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Page history last edited by Starr Hoffman 11 years, 9 months ago

EDHE 6710



discussion of last week's presentation at NCTC

(Dr. Lee Ann Nutt, VP of Instruction)

  • "a great place to start, a great place to start over"
  • organizational structure (chart)
  • all upper admin reports directly to the president--unusual (for bureaucratic)--shows the colleagial model
  • posted organizational chart without lines!!  that's telling: it shows how informal, colleagial it is
  • she also mentioned how people don't have to report just to their direct superior
  • can't necessarily group community colleges into bureaucracy that easily


project outline

for the presentation and the paper


management principles

  • leadership as vision, management as people/action/coordination
  • leaders who manage are often seen as micro-managers
  • but they should be aware of management principles
  • why is management important?
  • trends: academic
    • market-based (strategic planning, marketing, control)
  • trends: business (moved more toward academic world)
    • soft techniques (socializing employees, culture and values)
  • contraditions: current academic management trends are based on things we would associate with business, and vice-versa
  • critical points:
    • question the longer-term effectiveness of strategic planning (does it just become an exercise)
    • increased attention to Japanese organizations
    • necessary to focus on human development and organizational culture
  • what are differences?
    • academia: complex cultural organization
    • common institutional tradition and shared symbols
    • collected academic profession
    • academic disciplines
  • academic culture is declining
    • eroded enterprise structure (rapid growth of systems, orientation toward discipline base)
    • academic profession in decline (finances--used to be more money around, isolation--we promote isolation in many ways, including isolating teaching from research)
    • rather than promote "renegade" or free academic thought, tenure can be seen as shaping faculty into a specific mold
  • recommendations:
    • renew symbolic life and skills of the social organization: what were the joys of academia 20 years ago?
    • think of the whole, not the parts (difficult in a "multiversity")
    • attempt to bring interdisciplinary projects and programs together
  • organizational adaptation
    • changes motivated by the external environment (finance is one of the biggest factors)
    • looks at conditions and sources of change
    • how often do we see revolution in education?
  • building learning organizations (help org. become learnig communities)
    • new tools...
    • systems archetypes (understand what happens in systems, so that we can know how to change them; these are assumptions of how things work, that we may not be very conscious of)
      • delay, limits to growth, shift burden, eroding goals, escalation, commons, growth and underinvestment
    • charting strategic dilemmas (can we determine what dilemmas we face, and how we face them?)
      • elicit potential dilemmas, map, process, frame, sequence, wave, synergize
    • "the Left-Hand Column" (handout)
      • brings hidden assumptions to the surface (or even hidden thoughts--what's going on inside the head of each party)
      • it takes a lot of time to help some individuals develop in their initiative and job skills
      • may be capable, but have been rejected from multiple areas on campus--you must work harder as a manager and evaluate your assumptions/thoughts closely in your interactions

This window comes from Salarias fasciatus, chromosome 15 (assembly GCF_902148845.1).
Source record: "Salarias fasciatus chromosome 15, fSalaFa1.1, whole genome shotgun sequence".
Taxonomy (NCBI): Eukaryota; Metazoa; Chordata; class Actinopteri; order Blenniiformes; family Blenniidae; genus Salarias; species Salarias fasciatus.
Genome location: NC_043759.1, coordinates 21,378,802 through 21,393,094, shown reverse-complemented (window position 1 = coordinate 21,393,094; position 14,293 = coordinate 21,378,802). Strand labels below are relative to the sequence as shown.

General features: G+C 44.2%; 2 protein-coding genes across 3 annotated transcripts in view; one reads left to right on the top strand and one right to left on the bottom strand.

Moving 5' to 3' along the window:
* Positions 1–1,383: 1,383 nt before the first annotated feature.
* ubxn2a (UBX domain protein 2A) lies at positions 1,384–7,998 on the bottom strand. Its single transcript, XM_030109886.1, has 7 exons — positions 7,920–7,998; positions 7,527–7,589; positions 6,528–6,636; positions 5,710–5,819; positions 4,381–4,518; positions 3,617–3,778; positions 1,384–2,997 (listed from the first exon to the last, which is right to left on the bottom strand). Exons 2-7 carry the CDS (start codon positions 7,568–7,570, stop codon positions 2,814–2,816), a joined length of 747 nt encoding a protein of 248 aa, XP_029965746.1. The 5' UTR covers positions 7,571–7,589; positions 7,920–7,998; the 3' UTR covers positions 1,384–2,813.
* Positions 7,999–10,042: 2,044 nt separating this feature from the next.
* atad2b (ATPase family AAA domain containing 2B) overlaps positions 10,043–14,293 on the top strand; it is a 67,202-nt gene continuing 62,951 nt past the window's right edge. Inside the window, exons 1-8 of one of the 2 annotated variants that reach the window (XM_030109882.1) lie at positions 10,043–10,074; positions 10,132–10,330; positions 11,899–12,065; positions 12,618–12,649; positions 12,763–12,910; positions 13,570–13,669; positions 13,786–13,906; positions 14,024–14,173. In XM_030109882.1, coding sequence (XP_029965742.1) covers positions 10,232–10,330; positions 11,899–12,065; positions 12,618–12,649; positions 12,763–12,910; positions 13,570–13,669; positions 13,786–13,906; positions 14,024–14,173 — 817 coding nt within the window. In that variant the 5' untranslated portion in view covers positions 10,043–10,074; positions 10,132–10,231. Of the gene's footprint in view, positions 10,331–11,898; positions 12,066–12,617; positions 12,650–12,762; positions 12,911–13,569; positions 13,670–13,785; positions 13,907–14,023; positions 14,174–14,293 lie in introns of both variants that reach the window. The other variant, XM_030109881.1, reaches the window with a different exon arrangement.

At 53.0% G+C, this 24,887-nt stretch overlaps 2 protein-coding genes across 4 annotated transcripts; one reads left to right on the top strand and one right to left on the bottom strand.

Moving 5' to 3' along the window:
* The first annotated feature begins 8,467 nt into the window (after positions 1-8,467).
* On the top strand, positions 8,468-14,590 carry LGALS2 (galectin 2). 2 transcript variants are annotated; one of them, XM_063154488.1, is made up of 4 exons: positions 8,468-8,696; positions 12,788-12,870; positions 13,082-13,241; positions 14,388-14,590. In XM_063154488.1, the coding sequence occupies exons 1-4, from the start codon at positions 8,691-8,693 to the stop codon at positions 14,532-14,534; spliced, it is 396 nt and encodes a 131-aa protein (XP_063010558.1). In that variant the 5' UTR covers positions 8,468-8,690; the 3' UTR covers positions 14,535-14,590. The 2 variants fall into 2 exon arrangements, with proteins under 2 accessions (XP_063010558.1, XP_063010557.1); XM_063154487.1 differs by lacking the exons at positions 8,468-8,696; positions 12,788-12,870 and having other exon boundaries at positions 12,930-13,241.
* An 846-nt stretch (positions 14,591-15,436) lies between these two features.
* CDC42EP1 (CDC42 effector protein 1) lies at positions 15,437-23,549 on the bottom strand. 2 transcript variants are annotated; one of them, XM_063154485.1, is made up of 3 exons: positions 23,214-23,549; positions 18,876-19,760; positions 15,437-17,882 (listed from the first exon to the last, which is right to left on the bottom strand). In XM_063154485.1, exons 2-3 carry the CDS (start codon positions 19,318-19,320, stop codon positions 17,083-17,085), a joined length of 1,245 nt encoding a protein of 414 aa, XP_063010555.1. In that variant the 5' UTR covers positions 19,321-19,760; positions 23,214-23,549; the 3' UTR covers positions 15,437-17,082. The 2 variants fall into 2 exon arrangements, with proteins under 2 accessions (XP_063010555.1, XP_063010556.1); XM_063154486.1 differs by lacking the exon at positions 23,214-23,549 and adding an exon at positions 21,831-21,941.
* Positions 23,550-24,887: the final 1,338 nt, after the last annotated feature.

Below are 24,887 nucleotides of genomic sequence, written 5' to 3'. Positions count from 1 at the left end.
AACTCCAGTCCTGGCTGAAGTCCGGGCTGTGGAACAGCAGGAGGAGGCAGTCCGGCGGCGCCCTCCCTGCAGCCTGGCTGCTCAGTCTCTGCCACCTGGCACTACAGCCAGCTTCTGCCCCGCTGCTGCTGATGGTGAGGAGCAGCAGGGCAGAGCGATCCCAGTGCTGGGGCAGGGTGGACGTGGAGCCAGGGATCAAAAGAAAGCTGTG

• if your goal is to build a learning community, you have to NOT function on assumptions
      • difficult part of management is realizing your assumptions



  • data from the American Council on Education
  • regarding the human element of the presidency

  • who are the presidents in colleges & universities in the US? (gender, race, ethnicity, etc.)
  • what does the pathway to the presidency look like?  who's being prepped to follow them?
  • leadership & presidency
  • traditionally, the senior leaders have been those directly in line for the presidency
  • particularly certain positions of senior leadership
  • aging of presidents: 1986 to 2006: much older presidents in 2006; about half are 61 or older
  • only 8% age 31 to 50!!! (was 42% in 1986--big shift)
  • there's an assumption that senior leaders are or want to become president at some point
  • women presidents: 10% in 1986, 23% in 2006 (of all presidents)
  • to what extent have current leaders benefitted from succession planning?
  • used a lot of HR information (surveys, databases)
  • new presidents' most recent prior position: provost (40%; 2006)
  • also: other senior positions (16%), non-academic executives (23%), non-academics (17%)
  • women are more likely to be senior administrators (in pipeline to become president)
  • percentages of women in senior administrator positions (esp. chief of staff, chief diversity officer)
  • percentages for people of color are much lower than women
  • minorities are most likely to hold positions of Diversity and Student Affairs (Diversity, 84%)
  • in four minority groups, Asians least equal in leadership positions according to population--very large representation in senior faculty, very small in leadership positions
  • more women presidents at community colleges
  • avg. tenure for presidents has increased to 8.5 years
  • half of senior administrators were promoted internally; only 28% of presidents were promoted internally


  • ACE Fellow
  • premiere professional development program for presidents
  • they select senior administrators or others who would like to presidents; for a year are fellows
  • and placed on campuses where they are mentored by presidents
  • rigorous selection process


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